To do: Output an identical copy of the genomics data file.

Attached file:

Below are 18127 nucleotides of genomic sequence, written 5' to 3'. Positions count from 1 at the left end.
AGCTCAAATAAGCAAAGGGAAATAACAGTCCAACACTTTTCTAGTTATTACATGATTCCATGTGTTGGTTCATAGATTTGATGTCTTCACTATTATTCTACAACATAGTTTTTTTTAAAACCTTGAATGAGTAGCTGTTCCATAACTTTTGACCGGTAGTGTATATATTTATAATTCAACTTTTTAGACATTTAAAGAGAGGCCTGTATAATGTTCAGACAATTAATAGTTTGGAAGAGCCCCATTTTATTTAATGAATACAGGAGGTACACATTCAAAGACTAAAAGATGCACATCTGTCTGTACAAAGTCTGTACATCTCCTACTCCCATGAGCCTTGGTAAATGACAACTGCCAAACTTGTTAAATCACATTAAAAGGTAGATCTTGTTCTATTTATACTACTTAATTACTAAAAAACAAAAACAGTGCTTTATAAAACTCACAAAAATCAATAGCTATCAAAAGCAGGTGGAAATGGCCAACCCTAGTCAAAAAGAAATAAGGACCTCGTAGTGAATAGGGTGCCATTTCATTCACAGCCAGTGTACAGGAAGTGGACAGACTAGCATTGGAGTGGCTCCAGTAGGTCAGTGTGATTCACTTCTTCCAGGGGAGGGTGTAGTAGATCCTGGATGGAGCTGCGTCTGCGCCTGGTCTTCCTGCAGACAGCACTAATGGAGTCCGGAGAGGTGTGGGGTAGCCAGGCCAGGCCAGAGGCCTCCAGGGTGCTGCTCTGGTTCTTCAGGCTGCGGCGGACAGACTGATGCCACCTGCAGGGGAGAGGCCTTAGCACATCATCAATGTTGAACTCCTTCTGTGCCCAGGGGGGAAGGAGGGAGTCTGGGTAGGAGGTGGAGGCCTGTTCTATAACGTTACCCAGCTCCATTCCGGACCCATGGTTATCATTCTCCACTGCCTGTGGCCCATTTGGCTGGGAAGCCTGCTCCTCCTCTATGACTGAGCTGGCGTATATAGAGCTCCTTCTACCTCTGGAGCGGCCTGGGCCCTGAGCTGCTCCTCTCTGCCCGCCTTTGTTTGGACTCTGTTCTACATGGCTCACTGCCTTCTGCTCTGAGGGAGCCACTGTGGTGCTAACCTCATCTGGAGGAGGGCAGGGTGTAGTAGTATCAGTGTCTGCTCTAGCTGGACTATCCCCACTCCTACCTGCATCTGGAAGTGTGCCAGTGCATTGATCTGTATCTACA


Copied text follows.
Below are 18127 nucleotides of genomic sequence, written 5' to 3'. Positions count from 1 at the left end.
AGCTCAAATAAGCAAAGGGAAATAACAGTCCAACACTTTTCTAGTTATTACATGATTCCATGTGTTGGTTCATAGATTTGATGTCTTCACTATTATTCTACAACATAGTTTTTTTTAAAACCTTGAATGAGTAGCTGTTCCATAACTTTTGACCGGTAGTGTATATATTTATAATTCAACTTTTTAGACATTTAAAGAGAGGCCTGTATAATGTTCAGACAATTAATAGTTTGGAAGAGCCCCATTTTATTTAATGAATACAGGAGGTACACATTCAAAGACTAAAAGATGCACATCTGTCTGTACAAAGTCTGTACATCTCCTACTCCCATGAGCCTTGGTAAATGACAACTGCCAAACTTGTTAAATCACATTAAAAGGTAGATCTTGTTCTATTTATACTACTTAATTACTAAAAAACAAAAACAGTGCTTTATAAAACTCACAAAAATCAATAGCTATCAAAAGCAGGTGGAAATGGCCAACCCTAGTCAAAAAGAAATAAGGACCTCGTAGTGAATAGGGTGCCATTTCATTCACAGCCAGTGTACAGGAAGTGGACAGACTAGCATTGGAGTGGCTCCAGTAGGTCAGTGTGATTCACTTCTTCCAGGGGAGGGTGTAGTAGATCCTGGATGGAGCTGCGTCTGCGCCTGGTCTTCCTGCAGACAGCACTAATGGAGTCCGGAGAGGTGTGGGGTAGCCAGGCCAGGCCAGAGGCCTCCAGGGTGCTGCTCTGGTTCTTCAGGCTGCGGCGGACAGACTGATGCCACCTGCAGGGGAGAGGCCTTAGCACATCATCAATGTTGAACTCCTTCTGTGCCCAGGGGGGAAGGAGGGAGTCTGGGTAGGAGGTGGAGGCCTGTTCTATAACGTTACCCAGCTCCATTCCGGACCCATGGTTATCATTCTCCACTGCCTGTGGCCCATTTGGCTGGGAAGCCTGCTCCTCCTCTATGACTGAGCTGGCGTATATAGAGCTCCTTCTACCTCTGGAGCGGCCTGGGCCCTGAGCTGCTCCTCTCTGCCCGCCTTTGTTTGGACTCTGTTCTACATGGCTCACTGCCTTCTGCTCTGAGGGAGCCACTGTGGTGCTAACCTCATCTGGAGGAGGGCAGGGTGTAGTAGTATCAGTGTCTGCTCTAGCTGGACTATCCCCACTCCTACCTGCATCTGGAAGTGTGCCAGTGCATTGATCTGTATCTACA